In opposition to the inevitable violence of synthesis under the aegis of Empire, Kant described in »Toward Perpetual Peace« an egalitarian republicanism built on interdependence as the only just and stable form of government (Guyer 325). In this text, he proposed an all-encompassing, transnational human super-state built upon the pillars of republicanism on a micro-level (Kant, »Peace« 8:349), federalism between individual republics on a macro-level (8:354), as well as a cosmopolitan right of universal hospitality governing relations between members of the federation (8:358). Rather than seeking to colonise each other in imperialist conflicts, all republics in Kant’s super-state would have to respect and welcome differences, while individuals would be expected to respect and work within the constitutional consensus of the respective republics they enter and/or inhabit. For this system to work, a constant (re-)negotiation of difference from a position of mutual respect would be necessary.

At the centre of Kant’s ethics in general stands the rational autonomous agent. Kant defines autonomy as »the property of the will by which it is a law to itself (independently of any property of the object of volition)« (Kant, Fundamental Principles 4:440; Guyer 234). Compensating for libertarian power fantasies and to curb excessive individualism, Kant’s rational autonomous agent is also always bound by the categorical imperative: »act only in accordance with that maxim through which you can at the same time will that it become a universal law« (Kant, Fundamental Principles 4:420sq.; Guyer 211). While reason clearly stands at the forefront of Kant’s deliberations on active ethics, he also acknowledges and accepts human beings as »finite, sensuously affected, rational agents« (Allison 39sq.). Kant thus views humans as hybrid beings of both the noumenal and the phenomenal worlds, which means that ›purely‹ rational choices are impossible for us. For embodied agents, it takes affective motivation to behave according to rational principles of universal law, which is why just, republican governments also need to consider the emotional needs of their citizens, without falling into the trap of the cheap, pervasive affectivity of populism.

On Donaldson’s World, the biotechnological Donaldson-construct paints a picture of the man he was modelled after as a champion of autonomy:

[Donaldson] gave the people of this world total autonomy to live in their own vision. […] Autonomy is the secret to living in these bodies we hold. We value our own message and we respect that of others. Each may be different, but all are equally valid as truth. (Thompson et al. 62)

In contrast to these Kantian notions promoted by Donaldson and in contrast to Jad who believes in the quasi-religious importance of Donaldson’s World for the workings of Relay propaganda, Victoria coldly and pragmatically justifies the destruction of Donaldson’s World: »The Edict will keep going. The reflected light of the monolith will keep shining and we’ll keep looking for Donaldson’s World« (70). Instead of real autonomous agency, Victoria accepts that all it takes to secure stability in the Empire and to pacify the people of the Relay system is an illusion of agency, condemning them to a heteronomous life of ignorance.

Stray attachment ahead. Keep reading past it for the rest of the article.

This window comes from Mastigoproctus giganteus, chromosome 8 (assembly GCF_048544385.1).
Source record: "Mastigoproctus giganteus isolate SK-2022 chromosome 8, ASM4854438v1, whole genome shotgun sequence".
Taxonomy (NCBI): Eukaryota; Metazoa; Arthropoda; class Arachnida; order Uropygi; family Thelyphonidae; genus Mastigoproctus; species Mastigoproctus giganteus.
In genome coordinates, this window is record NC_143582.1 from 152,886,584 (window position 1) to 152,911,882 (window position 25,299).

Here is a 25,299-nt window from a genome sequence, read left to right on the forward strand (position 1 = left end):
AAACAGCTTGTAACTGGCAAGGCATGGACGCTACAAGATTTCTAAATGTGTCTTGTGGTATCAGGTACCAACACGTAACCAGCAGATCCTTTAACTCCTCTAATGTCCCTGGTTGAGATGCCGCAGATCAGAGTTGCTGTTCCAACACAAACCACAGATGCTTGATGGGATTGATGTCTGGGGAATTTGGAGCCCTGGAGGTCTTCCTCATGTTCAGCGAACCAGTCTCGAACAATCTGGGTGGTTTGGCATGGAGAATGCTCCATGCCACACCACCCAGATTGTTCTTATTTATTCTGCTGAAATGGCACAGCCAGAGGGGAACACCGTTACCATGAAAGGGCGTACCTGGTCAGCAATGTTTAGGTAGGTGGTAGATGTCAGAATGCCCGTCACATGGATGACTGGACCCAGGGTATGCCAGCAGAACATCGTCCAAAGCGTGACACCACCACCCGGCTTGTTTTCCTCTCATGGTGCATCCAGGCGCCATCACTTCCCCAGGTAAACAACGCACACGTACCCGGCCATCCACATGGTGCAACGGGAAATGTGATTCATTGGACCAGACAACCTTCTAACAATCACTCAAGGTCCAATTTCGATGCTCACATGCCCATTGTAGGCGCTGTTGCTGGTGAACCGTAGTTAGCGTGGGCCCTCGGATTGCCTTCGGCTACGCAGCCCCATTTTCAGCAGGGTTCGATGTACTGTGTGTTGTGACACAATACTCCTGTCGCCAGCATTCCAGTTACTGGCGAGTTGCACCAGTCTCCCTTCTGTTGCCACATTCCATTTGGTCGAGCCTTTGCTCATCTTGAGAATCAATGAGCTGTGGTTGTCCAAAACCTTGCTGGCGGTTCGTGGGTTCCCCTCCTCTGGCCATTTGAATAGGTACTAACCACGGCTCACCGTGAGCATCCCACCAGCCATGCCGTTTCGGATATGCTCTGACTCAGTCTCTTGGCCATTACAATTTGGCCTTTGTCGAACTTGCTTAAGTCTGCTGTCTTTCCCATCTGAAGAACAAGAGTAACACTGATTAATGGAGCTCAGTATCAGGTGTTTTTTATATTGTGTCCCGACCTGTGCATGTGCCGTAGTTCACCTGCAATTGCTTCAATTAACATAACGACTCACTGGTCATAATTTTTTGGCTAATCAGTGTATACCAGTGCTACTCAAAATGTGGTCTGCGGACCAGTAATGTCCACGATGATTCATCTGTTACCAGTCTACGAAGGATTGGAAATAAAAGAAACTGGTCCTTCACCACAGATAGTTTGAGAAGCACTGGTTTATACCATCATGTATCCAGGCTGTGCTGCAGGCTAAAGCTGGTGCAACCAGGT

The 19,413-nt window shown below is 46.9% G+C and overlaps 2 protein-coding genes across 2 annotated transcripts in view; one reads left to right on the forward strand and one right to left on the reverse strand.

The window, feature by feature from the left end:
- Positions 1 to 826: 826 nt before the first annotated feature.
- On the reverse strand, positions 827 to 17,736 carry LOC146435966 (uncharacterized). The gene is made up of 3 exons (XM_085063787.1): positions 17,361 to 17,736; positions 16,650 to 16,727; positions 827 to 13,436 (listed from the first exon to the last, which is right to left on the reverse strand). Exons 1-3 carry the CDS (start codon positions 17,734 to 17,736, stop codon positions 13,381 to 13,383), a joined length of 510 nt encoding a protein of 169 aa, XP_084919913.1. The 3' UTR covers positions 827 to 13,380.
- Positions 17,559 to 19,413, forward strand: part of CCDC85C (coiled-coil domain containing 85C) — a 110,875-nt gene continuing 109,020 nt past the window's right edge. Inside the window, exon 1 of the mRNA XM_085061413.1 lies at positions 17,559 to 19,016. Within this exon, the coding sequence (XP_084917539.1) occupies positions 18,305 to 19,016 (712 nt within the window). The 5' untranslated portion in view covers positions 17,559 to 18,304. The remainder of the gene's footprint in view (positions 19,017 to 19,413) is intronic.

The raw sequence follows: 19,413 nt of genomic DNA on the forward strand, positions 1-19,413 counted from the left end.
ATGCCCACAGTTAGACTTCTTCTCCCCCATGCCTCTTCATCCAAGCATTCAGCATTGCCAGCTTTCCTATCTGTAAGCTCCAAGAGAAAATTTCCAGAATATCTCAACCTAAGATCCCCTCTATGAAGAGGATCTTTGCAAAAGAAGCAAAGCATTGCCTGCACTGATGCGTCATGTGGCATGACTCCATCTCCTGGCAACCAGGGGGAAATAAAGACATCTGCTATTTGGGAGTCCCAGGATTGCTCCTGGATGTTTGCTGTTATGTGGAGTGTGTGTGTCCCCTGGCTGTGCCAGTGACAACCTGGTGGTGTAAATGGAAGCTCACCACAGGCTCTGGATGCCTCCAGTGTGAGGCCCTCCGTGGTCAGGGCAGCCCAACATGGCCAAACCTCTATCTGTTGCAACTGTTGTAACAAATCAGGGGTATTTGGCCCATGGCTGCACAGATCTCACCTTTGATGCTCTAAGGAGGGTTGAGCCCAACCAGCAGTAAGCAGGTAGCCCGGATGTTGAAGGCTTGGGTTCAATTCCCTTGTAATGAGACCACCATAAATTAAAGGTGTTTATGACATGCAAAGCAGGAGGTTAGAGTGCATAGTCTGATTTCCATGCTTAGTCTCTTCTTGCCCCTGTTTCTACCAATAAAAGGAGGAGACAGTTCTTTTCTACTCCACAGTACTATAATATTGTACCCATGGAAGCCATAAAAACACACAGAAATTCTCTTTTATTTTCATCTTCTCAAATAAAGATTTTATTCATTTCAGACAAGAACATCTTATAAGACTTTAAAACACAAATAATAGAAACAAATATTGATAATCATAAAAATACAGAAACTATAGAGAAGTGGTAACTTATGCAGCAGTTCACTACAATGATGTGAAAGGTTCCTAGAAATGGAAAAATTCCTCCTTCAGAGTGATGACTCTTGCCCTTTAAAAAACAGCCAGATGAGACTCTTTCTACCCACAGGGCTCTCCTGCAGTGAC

Unlike Victoria, Jad eventually manages to break free from Relay indoctrination. He actively exerts his autonomous agency with a seemingly simple sentence, echoing the Philip K. Dick quote placed at the beginning of the chapter that tells his personal journey: »I’m denying my reality« (Thompson et al. 97). After his (self-)liberation, Jad no longer wishes to impose his ideas on others, respecting their autonomous agencies as he has come to value his own. So, when the rebel outcasts of the faultily colonised First World find his collection of Donaldson’s legends, he refuses to choose for them what to do with it: »Show it to your people. Tell your planet the truth of what we think. Use these stories to empower a separate truth and rise up against the Relay. Or don’t« (106). Jad purges himself of the internalised influence of both Donaldson-the-myth and Relay propaganda and their heteronomous effects on his life, preparing himself for life in a republic of autonomous agents: »And yet I see him [i.e. the original Donaldson] in myself. In my mind’s eye he’s my youthful proclamation of better things. Is he a substitution for meaning in the universe? Or a distraction designed to hide something else?« (107). Jad ventures beyond the image of a singular man, reaching for a meta-level of understanding: »But the Relay is more. It’s the ultimate symbolization of power« (111). The cover of Issue #5 (the final chapter of Volume 1) highlights this sentiment, showing one of the Indrix, the mysterious aliens behind the Relay system (117), in a pose that is clearly reminiscent of the Pale Man from Guillermo del Toro’s Pan’s Labyrinth (ES/MX 2006) who, in the director’s words, »represents ›institutional evil feeding on the helpless‹« (del Toro). Thompson’s constant nods to related genre texts in other media echo the leitmotif of interconnectedness established in his series on a conceptual level, in line with his republican and Kantian understanding of the ideal polity as a network of interdependent and responsible autonomous agents.